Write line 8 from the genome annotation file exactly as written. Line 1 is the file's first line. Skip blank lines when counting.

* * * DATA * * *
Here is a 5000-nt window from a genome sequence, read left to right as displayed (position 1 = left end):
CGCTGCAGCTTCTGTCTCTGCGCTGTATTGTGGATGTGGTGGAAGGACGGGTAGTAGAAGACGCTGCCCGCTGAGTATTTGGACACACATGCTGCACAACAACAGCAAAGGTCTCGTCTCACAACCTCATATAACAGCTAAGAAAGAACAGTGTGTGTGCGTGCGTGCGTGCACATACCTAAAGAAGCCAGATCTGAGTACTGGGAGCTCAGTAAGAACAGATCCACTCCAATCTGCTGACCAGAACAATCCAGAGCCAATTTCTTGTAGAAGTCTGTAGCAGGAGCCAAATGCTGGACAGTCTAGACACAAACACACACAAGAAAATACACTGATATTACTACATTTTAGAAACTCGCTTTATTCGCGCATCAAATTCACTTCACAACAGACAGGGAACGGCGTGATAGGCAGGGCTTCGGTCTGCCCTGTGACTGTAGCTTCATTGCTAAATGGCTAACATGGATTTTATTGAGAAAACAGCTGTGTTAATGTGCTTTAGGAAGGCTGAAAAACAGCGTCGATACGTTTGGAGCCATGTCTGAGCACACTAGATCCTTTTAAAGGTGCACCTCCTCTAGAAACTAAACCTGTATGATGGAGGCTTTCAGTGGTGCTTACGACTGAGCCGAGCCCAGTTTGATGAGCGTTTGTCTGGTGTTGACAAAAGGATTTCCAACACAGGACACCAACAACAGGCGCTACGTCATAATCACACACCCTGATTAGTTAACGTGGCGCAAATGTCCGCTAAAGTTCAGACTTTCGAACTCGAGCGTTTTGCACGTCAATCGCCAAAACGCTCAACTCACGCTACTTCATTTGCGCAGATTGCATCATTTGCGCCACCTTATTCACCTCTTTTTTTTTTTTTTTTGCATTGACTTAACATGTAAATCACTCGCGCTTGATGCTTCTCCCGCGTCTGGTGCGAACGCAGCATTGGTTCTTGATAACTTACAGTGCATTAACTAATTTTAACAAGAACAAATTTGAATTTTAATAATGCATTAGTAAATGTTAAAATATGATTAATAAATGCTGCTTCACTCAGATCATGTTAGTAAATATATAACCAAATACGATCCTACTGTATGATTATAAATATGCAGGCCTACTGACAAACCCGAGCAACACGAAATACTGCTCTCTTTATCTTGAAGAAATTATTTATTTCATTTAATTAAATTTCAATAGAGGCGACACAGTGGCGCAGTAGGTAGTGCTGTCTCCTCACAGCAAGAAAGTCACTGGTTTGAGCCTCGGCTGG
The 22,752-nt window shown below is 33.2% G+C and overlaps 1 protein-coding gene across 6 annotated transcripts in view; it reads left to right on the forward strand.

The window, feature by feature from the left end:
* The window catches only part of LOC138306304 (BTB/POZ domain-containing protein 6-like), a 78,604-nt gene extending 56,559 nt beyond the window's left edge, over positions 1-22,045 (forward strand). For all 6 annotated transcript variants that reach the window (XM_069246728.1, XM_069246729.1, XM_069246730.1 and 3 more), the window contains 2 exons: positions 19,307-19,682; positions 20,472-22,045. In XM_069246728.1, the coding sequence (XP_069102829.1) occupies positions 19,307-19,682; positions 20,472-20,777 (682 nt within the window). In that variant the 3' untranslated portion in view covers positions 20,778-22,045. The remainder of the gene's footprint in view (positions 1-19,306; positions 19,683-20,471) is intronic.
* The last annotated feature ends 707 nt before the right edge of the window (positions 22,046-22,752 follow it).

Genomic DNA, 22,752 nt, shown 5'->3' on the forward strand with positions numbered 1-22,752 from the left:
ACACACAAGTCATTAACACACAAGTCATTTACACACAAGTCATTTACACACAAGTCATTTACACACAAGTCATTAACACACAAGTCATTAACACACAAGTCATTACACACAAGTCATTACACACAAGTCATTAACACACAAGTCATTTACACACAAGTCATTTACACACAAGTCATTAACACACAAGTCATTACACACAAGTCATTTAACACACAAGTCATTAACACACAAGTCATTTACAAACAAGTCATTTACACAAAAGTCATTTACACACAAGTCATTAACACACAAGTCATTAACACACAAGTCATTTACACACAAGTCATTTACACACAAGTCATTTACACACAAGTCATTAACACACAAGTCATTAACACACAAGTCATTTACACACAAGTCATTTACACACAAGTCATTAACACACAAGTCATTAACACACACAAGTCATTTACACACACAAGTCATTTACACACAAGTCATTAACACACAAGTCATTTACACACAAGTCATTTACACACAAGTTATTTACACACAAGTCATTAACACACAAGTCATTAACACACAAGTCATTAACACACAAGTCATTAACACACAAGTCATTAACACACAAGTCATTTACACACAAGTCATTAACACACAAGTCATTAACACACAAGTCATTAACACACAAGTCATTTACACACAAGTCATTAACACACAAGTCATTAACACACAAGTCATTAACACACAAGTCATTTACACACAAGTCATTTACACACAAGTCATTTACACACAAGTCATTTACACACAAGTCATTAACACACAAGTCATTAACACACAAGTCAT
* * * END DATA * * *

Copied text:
ACACACAAGTCATTAACACACAAGTCATTTACACACAAGTCATTTACACACAAGTCATTTACACACAAGTCATTAACACACAAGTCATTAACACACAAGTCATTACACACAAGTCATTACACACAAGTCATTAACACACAAGTCATTTACACACAAGTCATTTACACACAAGTCATTAACACACAAGTCATTACACACAAGTCATTTAACACACAAGTCATTAACACACAAGTCATTTACAAACAAGTCATTTACACAAAAGTCATTTACACACAAGTCATTAACACACAAGTCATTAACACACAAGTCATTTACACACAAGTCATTTACACACAAGTCATTTACACACAAGTCATTAACACACAAGTCATTAACACACAAGTCATTTACACACAAGTCATTTACACACAAGTCATTAACACACAAGTCATTAACACACACAAGTCATTTACACACACAAGTCATTTACACACAAGTCATTAACACACAAGTCATTTACACACAAGTCATTTACACACAAGTTATTTACACACAAGTCATTAACACACAAGTCATTAACACACAAGTCATTAACACACAAGTCATTAACACACAAGTCATTAACACACAAGTCATTTACACACAAGTCATTAACACACAAGTCATTAACACACAAGTCATTAACACACAAGTCATTTACACACAAGTCATTAACACACAAGTCATTAACACACAAGTCATTAACACACAAGTCATTTACACACAAGTCATTTACACACAAGTCATTTACACACAAGTCATTTACACACAAGTCATTAACACACAAGTCATTAACACACAAGTCAT